Global Sulphur Cap and Emission Control Areas (ECA’s) around the Globe

Maritime Exhaust Gas Scrubbing & Water Filtration

The legislation refers to fuel sulphur levels but allows the shipping industry to use abatement technologies, provided that the technology reduces the emission of SOx into the atmosphere at the same or lower levels. In this sense scrubbers are recognized an efficient technology to reduce sulphur and particulate emission.

Scrubbers are configured in different ways, as open loop, closed loop or hybrid systems. Nowadays most ship owners select a hybrid system, which balances economy with operating flexibility. In a hybrid scrubber arrangement, both open-loop and closed-loop modes (blue and, respectively, red line in the schematic below) are readily available. Open-loop operation reduces costs whenever possible, but a switch to closed-loop operation can be made whenever local water discharge regulations demand it.

Closed loop or hybrid systems require an efficient water cleaning unit, as the recycled water always needs to be kept within a certain quality in order to have a proper sulphur removal from the exhaust gases and avoid any precipitation and consequent fouling anywhere in the loop. Emitting off-gas not being compliant with the environmental regulations is severely fined by local authorities.

Whereas a variety of scrubber designs are available on the market, thus allowing to select among a number possibilities for the off-gas cleaning itself, the proper treatment of the scrubbing liquid is a challenge that cannot be regarded as properly addressed so far. Currently available filtration technologies have certain disadvantages and limitations, such as :

  • discharge of wet sludges that cause high disposal cost or require further on-shore treatment
  • complicate multi-stage treatment systems
  • excessive use of chemicals, filter aids or additives

Pilot Testing on Stena Line Vessels

DrM already holds an extensive experience in filtration of scrubbing liquid from flue gas treatment system, with 170+ units already in operation on this same application worldwide, half of which deployed exactly for SOx absorption and soot removal.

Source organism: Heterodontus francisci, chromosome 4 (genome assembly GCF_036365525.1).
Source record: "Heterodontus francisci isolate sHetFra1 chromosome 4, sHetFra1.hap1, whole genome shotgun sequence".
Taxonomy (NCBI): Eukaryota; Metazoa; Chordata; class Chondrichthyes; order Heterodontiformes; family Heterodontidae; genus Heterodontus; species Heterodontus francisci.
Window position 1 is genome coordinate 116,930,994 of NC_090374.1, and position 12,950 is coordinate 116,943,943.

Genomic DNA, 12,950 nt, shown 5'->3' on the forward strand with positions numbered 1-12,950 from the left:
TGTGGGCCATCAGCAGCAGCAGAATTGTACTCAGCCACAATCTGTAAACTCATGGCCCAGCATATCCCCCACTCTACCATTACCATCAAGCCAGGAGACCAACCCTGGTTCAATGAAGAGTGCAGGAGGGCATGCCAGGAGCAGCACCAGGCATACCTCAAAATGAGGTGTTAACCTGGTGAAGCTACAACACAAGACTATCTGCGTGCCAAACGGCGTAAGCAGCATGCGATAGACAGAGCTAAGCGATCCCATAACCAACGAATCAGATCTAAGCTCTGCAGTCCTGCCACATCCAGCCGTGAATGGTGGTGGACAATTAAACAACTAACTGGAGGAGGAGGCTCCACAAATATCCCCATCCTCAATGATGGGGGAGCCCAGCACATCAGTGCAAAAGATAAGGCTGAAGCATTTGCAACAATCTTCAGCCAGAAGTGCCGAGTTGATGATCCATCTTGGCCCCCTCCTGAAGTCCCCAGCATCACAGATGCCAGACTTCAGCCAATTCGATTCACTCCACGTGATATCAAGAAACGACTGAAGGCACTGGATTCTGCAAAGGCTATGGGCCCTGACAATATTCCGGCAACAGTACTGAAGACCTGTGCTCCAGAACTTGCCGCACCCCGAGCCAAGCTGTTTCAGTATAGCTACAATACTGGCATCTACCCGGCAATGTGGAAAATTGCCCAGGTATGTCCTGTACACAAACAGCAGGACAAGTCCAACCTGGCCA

On the basis of such a comprehensive background, DrM teamed up with a shipping company for on-board filtration testing. Objective of the campaign was to test a novel, single stage filtration system under realistic conditions.

Following lab testing at DrM’s facility in Männedorf a DrM FUNDABAC® pilot filter system was installed on two different vessels for several months, Stena Vinga (Sept.- Oct. 2019) and Stena Scandinavica (Dec. 2019- March 2020).

Results and Conclusion

Pilot tests proved the performance and advantages of the FUNDABAC® Filter System:

  • Single stage, direct filtration system
  • Discharge of a dry filter cake, alternatively slurry discharge possible
  • Clear filtrate with turbidity < 1 NTU
  • No use of chemicals, flocculants, filter aids or “magic” additives
  • Closed system, automatic operation, low operator intervention
  • No rotation or moving parts, no drives or mechanical seals
  • Simple, reliable and efficient

Based on the experimental results obtained during the pilot scale tests, a few standard FUNDABAC® Filter models have been identified as a good fit for some of the most typical scrubbing capacities. These are summarised in the table below.
Smaller or larger Models are available too.

Please contact DrM for discussing in better detail about the possibilities of our filtration systems.

Selection Table of Standard FUNDABAC® Filter Models

Dry cake discharge of a FUNDABAC® pilot filter unit